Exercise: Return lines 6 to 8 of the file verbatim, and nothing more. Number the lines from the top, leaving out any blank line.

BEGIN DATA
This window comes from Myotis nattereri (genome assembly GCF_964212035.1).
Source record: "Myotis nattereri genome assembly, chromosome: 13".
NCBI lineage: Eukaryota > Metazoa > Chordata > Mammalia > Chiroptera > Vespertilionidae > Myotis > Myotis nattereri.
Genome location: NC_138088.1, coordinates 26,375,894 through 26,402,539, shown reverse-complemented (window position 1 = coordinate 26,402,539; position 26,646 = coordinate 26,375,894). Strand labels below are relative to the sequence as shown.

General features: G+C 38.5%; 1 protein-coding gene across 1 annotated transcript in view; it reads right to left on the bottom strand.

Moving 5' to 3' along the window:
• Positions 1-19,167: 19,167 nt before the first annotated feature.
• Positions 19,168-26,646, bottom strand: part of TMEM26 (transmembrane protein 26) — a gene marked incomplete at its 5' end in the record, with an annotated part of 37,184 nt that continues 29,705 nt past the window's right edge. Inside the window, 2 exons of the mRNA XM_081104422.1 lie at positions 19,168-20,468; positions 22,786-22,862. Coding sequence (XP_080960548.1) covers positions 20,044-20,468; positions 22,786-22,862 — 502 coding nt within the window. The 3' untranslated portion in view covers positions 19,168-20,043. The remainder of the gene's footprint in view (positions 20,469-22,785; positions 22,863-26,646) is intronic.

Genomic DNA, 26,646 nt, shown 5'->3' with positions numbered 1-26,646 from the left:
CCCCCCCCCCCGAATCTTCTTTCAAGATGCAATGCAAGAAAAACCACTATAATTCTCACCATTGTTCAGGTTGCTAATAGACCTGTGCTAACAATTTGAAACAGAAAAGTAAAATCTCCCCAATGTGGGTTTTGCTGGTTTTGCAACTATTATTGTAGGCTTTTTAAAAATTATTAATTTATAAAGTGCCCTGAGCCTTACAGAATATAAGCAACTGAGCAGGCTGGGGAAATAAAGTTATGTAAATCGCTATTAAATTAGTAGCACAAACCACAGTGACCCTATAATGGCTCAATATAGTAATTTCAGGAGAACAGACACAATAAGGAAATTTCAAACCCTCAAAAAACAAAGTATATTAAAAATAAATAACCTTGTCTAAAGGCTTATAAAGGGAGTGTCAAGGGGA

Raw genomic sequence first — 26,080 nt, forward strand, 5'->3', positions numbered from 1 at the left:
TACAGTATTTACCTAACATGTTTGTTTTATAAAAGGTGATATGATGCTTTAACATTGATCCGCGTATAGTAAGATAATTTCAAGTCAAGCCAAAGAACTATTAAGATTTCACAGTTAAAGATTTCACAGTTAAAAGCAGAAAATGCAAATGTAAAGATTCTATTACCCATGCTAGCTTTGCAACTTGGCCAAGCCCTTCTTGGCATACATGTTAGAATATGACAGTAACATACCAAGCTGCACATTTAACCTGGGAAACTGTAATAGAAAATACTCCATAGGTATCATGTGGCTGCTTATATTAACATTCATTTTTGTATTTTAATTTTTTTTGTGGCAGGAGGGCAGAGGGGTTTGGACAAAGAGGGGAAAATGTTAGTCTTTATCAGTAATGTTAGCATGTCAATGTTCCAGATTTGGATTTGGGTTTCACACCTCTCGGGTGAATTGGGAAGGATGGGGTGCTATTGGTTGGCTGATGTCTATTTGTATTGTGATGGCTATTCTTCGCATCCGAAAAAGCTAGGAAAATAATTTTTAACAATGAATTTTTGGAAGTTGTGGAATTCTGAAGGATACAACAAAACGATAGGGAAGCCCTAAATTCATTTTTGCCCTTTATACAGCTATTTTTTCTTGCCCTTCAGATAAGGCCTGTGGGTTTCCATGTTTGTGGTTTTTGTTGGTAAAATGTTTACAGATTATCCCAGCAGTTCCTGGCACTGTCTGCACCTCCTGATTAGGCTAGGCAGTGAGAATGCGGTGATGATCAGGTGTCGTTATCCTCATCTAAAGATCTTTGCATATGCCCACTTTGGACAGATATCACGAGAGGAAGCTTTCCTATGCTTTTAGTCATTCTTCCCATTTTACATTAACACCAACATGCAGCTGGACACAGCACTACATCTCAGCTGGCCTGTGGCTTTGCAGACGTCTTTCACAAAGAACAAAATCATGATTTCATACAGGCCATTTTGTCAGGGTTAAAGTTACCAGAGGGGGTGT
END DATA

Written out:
Moving 5' to 3' along the window:
• Positions 1-19,167: 19,167 nt before the first annotated feature.
• Positions 19,168-26,646, bottom strand: part of TMEM26 (transmembrane protein 26) — a gene marked incomplete at its 5' end in the record, with an annotated part of 37,184 nt that continues 29,705 nt past the window's right edge. Inside the window, 2 exons of the mRNA XM_081104422.1 lie at positions 19,168-20,468; positions 22,786-22,862. Coding sequence (XP_080960548.1) covers positions 20,044-20,468; positions 22,786-22,862 — 502 coding nt within the window. The 3' untranslated portion in view covers positions 19,168-20,043. The remainder of the gene's footprint in view (positions 20,469-22,785; positions 22,863-26,646) is intronic.